When it comes to driving traffic to your site, one of the most effective and most misunderstood tools available comes in the exact form as this post comes to you: a blog post.
It is generally accepted in the web arena that frequent, good-quality blogging can increase traffic to your site significantly. As a matter of fact, a recent study by Hubspot found that frequent posts could increase site traffic 5 fold. For small businesses, the news is even better as the study surmised that there is an even more significant correlation between increased blog posts and increased site traffic than is the case for larger businesses.
It’s no coincidence then that many businesses are clamoring to start up a proper blog. But, before you strike up an account and start blogging away we wanted to give you a few tips for creating good quality posts.
Disclaimer: Admittedly, I’m a bit self-conscious writing a blog post about how to write a high-quality blog post. But, I’ve done my homework and I feel good about this one. So, here it goes…
Anatomy of a blog post:
If you’ve read some of our other posts, you may have notice a theme around keeping things simple. Blog posts are no different. You only have the reader’s attention for a short while (some estimate as little as 90 seconds for a typical post). So, you want to get your point across successfully and quickly.
To do this you must keep your posts simple:
- Use bulleted lists when it makes sense
- Don’t go overboard with formatting. Formatted text can be off-putting and difficult to read if it is overused.
- Hyperlink only when it’s relevant and important. If you over-hyperlink you’ll send the reader into a tailspin.
What else? Headings.
Use headings to break apart your thoughts. People read web content by scanning. And, if your content isn’t scan-able, you’re going to loose the reader in the minutia of the text.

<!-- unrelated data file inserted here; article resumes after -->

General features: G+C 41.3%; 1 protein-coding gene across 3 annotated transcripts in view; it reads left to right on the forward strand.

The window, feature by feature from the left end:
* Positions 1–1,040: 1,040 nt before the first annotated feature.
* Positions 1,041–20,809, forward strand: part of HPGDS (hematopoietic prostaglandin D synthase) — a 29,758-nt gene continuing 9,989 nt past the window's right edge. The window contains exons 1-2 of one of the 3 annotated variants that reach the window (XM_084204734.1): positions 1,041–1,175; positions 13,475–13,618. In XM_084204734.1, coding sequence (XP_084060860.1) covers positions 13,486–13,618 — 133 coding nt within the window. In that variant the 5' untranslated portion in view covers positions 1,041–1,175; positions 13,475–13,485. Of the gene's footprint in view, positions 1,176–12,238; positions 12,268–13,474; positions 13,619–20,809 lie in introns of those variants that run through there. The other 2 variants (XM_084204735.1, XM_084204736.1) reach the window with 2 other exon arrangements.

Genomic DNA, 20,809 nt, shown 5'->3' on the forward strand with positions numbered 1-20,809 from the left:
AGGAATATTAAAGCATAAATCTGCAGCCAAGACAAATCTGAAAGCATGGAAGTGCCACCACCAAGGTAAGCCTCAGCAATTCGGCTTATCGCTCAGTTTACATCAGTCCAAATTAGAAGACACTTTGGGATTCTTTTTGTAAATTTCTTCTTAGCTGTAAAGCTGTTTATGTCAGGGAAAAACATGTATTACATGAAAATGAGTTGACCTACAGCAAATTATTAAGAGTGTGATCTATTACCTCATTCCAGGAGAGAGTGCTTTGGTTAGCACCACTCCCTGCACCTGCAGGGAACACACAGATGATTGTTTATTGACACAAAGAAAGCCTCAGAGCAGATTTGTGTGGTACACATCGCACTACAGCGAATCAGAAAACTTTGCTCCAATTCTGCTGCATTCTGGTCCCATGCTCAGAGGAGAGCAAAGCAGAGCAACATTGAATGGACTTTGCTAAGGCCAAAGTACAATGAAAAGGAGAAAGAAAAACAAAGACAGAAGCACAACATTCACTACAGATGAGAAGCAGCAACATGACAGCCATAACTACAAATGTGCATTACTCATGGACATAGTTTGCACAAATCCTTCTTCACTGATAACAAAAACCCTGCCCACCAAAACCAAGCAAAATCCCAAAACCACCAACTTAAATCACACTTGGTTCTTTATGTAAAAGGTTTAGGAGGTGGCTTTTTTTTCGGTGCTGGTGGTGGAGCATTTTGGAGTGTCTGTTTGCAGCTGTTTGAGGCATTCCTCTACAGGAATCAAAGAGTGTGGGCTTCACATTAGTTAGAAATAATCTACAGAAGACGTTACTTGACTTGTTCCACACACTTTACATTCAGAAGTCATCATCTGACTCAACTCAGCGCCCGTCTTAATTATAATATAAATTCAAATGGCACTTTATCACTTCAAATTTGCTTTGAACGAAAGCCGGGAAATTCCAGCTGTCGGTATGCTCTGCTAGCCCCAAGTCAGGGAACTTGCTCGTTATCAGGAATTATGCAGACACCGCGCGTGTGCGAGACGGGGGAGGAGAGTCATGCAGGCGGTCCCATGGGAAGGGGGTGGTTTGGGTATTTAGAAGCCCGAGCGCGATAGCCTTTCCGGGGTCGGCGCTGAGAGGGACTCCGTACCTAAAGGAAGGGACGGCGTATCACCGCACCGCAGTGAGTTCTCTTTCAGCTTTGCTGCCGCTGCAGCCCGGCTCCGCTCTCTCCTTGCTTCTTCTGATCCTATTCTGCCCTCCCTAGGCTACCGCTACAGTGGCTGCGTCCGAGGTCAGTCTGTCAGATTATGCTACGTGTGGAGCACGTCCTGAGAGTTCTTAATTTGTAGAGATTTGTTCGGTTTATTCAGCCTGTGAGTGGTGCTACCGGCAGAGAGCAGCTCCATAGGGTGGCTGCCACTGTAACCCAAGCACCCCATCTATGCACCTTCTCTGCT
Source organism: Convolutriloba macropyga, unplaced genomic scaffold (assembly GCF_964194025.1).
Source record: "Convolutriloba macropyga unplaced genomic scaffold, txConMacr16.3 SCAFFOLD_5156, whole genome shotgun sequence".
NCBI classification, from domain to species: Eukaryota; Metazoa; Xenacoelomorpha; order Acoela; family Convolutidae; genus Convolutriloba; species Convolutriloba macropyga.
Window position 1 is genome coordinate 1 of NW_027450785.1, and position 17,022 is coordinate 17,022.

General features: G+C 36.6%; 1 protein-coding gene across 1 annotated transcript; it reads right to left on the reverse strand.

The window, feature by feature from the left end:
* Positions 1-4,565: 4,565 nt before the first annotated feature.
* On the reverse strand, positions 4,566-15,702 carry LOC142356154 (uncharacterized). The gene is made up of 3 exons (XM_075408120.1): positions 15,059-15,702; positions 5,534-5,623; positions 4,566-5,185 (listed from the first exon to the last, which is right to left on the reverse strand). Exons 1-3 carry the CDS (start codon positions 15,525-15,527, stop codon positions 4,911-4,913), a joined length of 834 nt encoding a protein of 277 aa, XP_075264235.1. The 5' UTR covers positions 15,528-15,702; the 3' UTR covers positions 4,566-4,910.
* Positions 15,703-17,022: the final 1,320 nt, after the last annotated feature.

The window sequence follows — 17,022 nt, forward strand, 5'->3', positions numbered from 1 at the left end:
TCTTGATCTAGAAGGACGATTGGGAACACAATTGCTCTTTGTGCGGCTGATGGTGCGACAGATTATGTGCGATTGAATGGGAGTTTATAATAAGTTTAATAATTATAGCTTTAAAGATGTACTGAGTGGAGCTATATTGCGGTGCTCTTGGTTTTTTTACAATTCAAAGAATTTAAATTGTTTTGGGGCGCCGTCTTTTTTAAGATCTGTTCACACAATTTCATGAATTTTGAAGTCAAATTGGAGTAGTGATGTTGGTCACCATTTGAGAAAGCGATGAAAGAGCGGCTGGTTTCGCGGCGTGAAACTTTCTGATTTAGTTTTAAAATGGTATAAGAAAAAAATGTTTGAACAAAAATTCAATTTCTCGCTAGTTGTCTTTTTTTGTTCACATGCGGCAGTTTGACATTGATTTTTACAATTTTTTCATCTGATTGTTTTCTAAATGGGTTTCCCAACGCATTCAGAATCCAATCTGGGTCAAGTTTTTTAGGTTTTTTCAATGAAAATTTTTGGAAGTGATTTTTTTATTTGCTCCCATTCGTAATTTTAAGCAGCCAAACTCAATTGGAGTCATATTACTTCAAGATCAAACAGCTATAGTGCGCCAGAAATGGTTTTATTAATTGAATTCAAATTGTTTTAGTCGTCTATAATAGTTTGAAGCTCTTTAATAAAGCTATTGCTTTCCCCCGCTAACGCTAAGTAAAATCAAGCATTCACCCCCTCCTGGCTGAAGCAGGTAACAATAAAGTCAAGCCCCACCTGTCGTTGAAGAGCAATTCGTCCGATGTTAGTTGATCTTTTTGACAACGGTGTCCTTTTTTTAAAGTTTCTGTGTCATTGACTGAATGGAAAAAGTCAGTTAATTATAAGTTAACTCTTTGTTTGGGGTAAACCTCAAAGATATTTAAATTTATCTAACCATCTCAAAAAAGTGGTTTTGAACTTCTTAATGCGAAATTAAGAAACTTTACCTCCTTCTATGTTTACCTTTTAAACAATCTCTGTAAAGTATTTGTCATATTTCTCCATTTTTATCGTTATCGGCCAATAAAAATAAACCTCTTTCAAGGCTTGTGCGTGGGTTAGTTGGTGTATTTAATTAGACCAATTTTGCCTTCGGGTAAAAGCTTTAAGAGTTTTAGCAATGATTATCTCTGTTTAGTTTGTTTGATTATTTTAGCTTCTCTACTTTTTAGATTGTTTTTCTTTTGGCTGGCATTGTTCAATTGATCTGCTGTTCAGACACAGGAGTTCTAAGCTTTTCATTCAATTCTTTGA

You can also use images or videos to break apart the text. But, be careful that they are relevant and do not unintentionally drive the reader away.
Organize your thoughts and your workspace before you sit down to write. You can research while your in-between loads of laundry, or while your sitting at your kid’s soccer practice. But:
When it’s time to write try to find a place with low-level distractions and focus on the task at hand.
As mentioned above formatting text is important, but it can be over-used. So, be sure to organize your post properly with headings, lists, and small paragraph chunks. Which brings me to my next point:
Don’t be afraid to call out your main points.
Remember your reader is scanning and you want them to stop in the right places. Using block-quotes or otherwise calling out your main-points are good ways to make them pause.
As with most things in life, there is no all-encompassing and agreed upon consensus on the size of the perfect blog post. Ideally though, the size of the content should fit the subject at hand.
- Say what you need to say in a conversational, non-mechanical discourse. But, say it concisely enough that your reader gets the point, enjoys the post, and gains knowledge in the process.
- As a general rule most bloggers agree that a post between 250 and 1000 words constitutes an ideal length.
- For longer posts, balance out the horizontal reading with some vertical scrolling. This can be accomplished using the formatting techniques discussed above.
Edit, Rinse, Repeat, Edit Some More
Little can make your professional business look less professional than un-edited content. Spelling erors are extremely distracnig and will turn readers off almost immediatly. So, you must be diligent in finding those errors and correcting them.
To help ensure your post is clean of errors:
- Use a text editor that has a built-in spell check (i.e. MS Word) to help you find and identify spelling errors.
- Have a friend, co-worker, or family member read through the post before you publish it. Having a second set of eyes on your writing before you post it is always helpful.
- Write your post and then let it sit for a day or two. Read it again and it’ll be easier to find your previous errors.
And the last step: Summarize. Most readers appreciate a good article closing. Don’t feel like you have to repeat or summarize all of your main points in a closing paragraph, though. Just wrap up your thoughts and thank the reader for sticking with you this far.
Thanks for reading. If you like this post, be sure to check out our other posts and subscribe via Facebook or Twitter.